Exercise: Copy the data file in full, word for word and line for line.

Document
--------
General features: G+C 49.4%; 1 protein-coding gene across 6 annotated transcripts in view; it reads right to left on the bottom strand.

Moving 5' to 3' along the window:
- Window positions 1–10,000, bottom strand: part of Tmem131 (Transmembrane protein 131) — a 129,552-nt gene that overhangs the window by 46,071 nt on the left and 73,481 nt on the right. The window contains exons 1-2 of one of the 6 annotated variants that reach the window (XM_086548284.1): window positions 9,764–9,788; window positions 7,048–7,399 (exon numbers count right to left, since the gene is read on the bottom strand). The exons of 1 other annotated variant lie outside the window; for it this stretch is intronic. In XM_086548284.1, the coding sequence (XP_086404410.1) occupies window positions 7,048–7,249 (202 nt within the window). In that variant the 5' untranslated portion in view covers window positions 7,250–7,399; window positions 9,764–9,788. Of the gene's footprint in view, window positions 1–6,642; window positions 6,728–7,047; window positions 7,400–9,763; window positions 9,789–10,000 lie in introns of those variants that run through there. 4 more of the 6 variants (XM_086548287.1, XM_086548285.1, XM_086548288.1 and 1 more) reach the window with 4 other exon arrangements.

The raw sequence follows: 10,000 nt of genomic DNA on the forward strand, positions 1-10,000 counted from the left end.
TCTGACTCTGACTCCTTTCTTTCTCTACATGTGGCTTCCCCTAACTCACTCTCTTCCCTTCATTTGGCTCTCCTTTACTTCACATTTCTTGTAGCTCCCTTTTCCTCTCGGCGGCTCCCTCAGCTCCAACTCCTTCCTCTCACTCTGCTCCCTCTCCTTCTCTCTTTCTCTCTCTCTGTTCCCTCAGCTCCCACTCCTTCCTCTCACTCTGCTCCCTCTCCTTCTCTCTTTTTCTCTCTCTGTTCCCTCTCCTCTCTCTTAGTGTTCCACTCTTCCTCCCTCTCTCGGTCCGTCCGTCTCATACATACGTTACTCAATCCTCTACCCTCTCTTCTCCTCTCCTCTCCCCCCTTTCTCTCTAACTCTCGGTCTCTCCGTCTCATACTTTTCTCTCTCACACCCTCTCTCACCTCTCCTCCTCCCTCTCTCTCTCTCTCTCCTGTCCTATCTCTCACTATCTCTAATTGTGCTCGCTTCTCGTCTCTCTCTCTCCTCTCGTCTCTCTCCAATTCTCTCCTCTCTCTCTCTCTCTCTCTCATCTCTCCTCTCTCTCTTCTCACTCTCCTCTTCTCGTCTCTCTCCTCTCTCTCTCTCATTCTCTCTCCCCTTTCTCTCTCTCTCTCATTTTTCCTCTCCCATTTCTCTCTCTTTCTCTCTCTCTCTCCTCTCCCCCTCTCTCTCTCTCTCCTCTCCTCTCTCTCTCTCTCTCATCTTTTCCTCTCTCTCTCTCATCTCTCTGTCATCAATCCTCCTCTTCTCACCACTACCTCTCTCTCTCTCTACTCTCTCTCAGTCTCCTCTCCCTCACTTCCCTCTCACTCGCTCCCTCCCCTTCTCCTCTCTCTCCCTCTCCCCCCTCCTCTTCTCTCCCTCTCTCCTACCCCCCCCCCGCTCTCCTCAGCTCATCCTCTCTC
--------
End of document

General features: G+C 49.4%; 1 protein-coding gene across 6 annotated transcripts in view; it reads right to left on the bottom strand.

Moving 5' to 3' along the window:
- Window positions 1–10,000, bottom strand: part of Tmem131 (Transmembrane protein 131) — a 129,552-nt gene that overhangs the window by 46,071 nt on the left and 73,481 nt on the right. The window contains exons 1-2 of one of the 6 annotated variants that reach the window (XM_086548284.1): window positions 9,764–9,788; window positions 7,048–7,399 (exon numbers count right to left, since the gene is read on the bottom strand). The exons of 1 other annotated variant lie outside the window; for it this stretch is intronic. In XM_086548284.1, the coding sequence (XP_086404410.1) occupies window positions 7,048–7,249 (202 nt within the window). In that variant the 5' untranslated portion in view covers window positions 7,250–7,399; window positions 9,764–9,788. Of the gene's footprint in view, window positions 1–6,642; window positions 6,728–7,047; window positions 7,400–9,763; window positions 9,789–10,000 lie in introns of those variants that run through there. 4 more of the 6 variants (XM_086548287.1, XM_086548285.1, XM_086548288.1 and 1 more) reach the window with 4 other exon arrangements.

The raw sequence follows: 10,000 nt of genomic DNA on the forward strand, positions 1-10,000 counted from the left end.
TCTGACTCTGACTCCTTTCTTTCTCTACATGTGGCTTCCCCTAACTCACTCTCTTCCCTTCATTTGGCTCTCCTTTACTTCACATTTCTTGTAGCTCCCTTTTCCTCTCGGCGGCTCCCTCAGCTCCAACTCCTTCCTCTCACTCTGCTCCCTCTCCTTCTCTCTTTCTCTCTCTCTGTTCCCTCAGCTCCCACTCCTTCCTCTCACTCTGCTCCCTCTCCTTCTCTCTTTTTCTCTCTCTGTTCCCTCTCCTCTCTCTTAGTGTTCCACTCTTCCTCCCTCTCTCGGTCCGTCCGTCTCATACATACGTTACTCAATCCTCTACCCTCTCTTCTCCTCTCCTCTCCCCCCTTTCTCTCTAACTCTCGGTCTCTCCGTCTCATACTTTTCTCTCTCACACCCTCTCTCACCTCTCCTCCTCCCTCTCTCTCTCTCTCTCCTGTCCTATCTCTCACTATCTCTAATTGTGCTCGCTTCTCGTCTCTCTCTCTCCTCTCGTCTCTCTCCAATTCTCTCCTCTCTCTCTCTCTCTCTCTCATCTCTCCTCTCTCTCTTCTCACTCTCCTCTTCTCGTCTCTCTCCTCTCTCTCTCTCATTCTCTCTCCCCTTTCTCTCTCTCTCTCATTTTTCCTCTCCCATTTCTCTCTCTTTCTCTCTCTCTCTCCTCTCCCCCTCTCTCTCTCTCTCCTCTCCTCTCTCTCTCTCTCTCATCTTTTCCTCTCTCTCTCTCATCTCTCTGTCATCAATCCTCCTCTTCTCACCACTACCTCTCTCTCTCTCTACTCTCTCTCAGTCTCCTCTCCCTCACTTCCCTCTCACTCGCTCCCTCCCCTTCTCCTCTCTCTCCCTCTCCCCCCTCCTCTTCTCTCCCTCTCTCCTACCCCCCCCCCGCTCTCCTCAGCTCATCCTCTCTC